BCS theory explains how electrons can form a Bose condensate, even though they are fermions. The natural state of fermions is as a Fermi gas, in which the particles fill up the lowest energy levels of a system, according to the Pauli exclusion principle. The boundary between the filled and unfilled energy levels is known as the Fermi surface. In BCS theory, upon introducing a small attractive interaction between the electrons in a system, those electrons closest to the Fermi surface bind together to form what are called Cooper pairs1,2. Because these Cooper pairs are effectively bosons, they form a Bose condensate.

One might expect that only the small fraction of electrons that form Cooper pairs contributes to superconductivity, but in fact all the electrons in the Fermi gas participate. The density of superconductive electrons (the superfluid density) is therefore approximately equal to the total electron density — a prediction that has been confirmed experimentally in many 'conventional' superconductors1.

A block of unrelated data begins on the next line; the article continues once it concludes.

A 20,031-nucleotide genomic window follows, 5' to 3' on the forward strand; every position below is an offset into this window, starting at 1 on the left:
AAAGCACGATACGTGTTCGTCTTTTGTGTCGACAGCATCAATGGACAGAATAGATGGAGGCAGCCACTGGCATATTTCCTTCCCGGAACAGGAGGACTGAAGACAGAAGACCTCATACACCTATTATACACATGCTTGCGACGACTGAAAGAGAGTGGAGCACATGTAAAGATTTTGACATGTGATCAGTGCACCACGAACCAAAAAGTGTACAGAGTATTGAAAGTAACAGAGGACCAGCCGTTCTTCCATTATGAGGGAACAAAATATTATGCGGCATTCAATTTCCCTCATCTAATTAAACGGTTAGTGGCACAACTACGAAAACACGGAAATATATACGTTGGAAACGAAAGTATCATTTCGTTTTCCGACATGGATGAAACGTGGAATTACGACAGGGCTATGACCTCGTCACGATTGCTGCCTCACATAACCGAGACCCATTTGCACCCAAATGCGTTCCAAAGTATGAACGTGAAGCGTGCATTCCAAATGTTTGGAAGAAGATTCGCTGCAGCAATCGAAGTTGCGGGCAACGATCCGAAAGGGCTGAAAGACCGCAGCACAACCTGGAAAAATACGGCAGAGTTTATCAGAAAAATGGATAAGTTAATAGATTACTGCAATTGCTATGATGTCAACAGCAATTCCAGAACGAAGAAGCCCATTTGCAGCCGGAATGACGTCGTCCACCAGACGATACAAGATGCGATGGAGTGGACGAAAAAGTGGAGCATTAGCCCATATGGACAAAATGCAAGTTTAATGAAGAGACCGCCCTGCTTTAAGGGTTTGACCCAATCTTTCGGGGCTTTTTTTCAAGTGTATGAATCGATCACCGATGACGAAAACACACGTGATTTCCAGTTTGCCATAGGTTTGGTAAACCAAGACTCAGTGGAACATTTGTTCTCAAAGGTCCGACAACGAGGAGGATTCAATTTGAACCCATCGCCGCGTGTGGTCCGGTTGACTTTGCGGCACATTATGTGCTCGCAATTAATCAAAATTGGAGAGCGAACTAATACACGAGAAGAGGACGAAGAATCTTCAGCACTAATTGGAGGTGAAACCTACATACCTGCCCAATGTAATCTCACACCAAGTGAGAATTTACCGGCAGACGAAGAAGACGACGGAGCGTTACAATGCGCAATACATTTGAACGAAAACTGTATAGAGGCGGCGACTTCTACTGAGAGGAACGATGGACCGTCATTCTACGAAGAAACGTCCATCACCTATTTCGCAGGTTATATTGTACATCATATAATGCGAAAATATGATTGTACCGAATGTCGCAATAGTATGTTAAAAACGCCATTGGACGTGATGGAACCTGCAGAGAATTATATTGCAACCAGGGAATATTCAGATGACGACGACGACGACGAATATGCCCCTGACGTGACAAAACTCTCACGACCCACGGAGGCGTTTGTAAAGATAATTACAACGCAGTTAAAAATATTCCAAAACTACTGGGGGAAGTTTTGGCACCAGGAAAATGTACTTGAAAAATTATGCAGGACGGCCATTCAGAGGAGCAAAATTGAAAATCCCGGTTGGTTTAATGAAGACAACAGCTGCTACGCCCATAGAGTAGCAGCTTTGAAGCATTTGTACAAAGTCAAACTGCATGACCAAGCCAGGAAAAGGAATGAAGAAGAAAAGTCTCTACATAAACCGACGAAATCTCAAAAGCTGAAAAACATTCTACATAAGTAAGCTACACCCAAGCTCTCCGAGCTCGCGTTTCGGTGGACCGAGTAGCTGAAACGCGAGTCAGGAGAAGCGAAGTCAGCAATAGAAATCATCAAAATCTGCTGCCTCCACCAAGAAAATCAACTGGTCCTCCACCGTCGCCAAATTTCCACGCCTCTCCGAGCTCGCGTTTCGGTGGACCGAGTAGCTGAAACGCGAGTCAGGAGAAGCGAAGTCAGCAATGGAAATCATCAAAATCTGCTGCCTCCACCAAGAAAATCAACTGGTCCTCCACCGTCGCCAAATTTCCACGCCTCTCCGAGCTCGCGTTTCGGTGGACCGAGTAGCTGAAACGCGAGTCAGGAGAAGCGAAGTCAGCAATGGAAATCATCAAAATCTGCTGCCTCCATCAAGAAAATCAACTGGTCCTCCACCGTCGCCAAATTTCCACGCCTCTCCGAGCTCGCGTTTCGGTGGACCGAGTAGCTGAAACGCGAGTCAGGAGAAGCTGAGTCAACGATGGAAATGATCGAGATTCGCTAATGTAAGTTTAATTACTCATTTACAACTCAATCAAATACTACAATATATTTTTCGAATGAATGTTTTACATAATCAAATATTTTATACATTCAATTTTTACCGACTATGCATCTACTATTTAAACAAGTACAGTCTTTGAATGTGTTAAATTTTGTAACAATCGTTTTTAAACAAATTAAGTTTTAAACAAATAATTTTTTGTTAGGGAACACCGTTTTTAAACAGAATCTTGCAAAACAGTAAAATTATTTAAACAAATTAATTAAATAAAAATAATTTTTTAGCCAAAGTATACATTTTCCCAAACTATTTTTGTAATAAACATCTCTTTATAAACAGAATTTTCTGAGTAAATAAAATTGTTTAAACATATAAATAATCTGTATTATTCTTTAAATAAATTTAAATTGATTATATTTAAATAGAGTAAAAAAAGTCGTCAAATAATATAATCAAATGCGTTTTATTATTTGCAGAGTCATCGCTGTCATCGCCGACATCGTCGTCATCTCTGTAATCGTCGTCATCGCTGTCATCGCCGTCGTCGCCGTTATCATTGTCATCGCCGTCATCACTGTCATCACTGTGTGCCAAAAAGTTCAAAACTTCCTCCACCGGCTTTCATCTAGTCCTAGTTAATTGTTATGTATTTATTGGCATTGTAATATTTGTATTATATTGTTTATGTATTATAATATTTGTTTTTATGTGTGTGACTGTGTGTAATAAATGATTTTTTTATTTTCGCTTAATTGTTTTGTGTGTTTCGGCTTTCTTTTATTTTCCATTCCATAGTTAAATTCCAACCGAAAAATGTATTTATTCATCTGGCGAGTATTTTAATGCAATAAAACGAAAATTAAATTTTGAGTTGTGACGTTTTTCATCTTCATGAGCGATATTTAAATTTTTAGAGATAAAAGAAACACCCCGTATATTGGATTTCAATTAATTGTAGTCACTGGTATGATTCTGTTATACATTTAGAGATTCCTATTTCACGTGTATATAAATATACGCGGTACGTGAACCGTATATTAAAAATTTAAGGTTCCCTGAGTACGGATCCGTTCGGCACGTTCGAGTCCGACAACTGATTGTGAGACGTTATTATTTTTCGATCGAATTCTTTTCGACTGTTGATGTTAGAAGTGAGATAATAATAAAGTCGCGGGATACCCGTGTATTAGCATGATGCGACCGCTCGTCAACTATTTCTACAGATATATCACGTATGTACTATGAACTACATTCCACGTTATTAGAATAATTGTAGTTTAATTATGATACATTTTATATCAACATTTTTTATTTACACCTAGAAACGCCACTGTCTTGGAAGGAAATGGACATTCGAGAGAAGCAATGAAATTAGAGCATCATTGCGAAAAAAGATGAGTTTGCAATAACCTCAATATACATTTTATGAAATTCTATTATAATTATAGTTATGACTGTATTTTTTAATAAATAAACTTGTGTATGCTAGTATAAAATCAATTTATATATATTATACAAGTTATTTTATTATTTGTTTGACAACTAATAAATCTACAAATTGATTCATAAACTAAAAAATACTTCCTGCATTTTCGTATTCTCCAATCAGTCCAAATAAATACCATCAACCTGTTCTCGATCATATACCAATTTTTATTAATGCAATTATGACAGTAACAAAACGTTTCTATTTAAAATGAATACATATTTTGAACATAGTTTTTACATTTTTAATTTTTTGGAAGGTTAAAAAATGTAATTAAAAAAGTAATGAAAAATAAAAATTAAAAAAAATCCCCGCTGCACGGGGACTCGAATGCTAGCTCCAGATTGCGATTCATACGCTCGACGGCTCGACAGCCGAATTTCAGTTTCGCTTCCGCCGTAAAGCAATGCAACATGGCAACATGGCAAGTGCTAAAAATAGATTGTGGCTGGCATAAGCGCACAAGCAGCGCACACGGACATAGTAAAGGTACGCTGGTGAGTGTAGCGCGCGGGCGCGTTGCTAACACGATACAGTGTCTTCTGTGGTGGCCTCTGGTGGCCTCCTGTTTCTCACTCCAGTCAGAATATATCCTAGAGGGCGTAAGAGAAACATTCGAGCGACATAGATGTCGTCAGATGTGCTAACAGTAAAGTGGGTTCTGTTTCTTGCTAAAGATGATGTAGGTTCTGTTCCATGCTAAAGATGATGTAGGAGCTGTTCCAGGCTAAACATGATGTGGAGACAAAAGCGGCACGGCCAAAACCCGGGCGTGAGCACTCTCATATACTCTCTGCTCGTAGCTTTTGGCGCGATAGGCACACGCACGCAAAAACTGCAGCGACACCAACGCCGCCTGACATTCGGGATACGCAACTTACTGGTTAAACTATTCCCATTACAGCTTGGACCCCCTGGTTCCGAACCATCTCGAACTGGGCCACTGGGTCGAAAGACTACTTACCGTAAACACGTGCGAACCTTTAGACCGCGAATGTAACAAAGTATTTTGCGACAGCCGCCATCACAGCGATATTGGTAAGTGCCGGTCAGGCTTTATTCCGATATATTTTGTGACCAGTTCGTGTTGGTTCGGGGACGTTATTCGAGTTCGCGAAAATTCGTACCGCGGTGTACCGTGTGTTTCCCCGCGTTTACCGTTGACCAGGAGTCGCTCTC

The situation is less straightforward for copper oxide superconductors because the electrons in these systems interact strongly4. The electrons behave like cars on a motorway6, forming a traffic jam (a 'Mott insulator'7) when the density is high. Doping the system is equivalent to reducing the density of cars on the motorway, which gives rise to a kind of stop–start traffic. The result is that Tc increases with doping, reaching a maximum at a level known as optimal doping.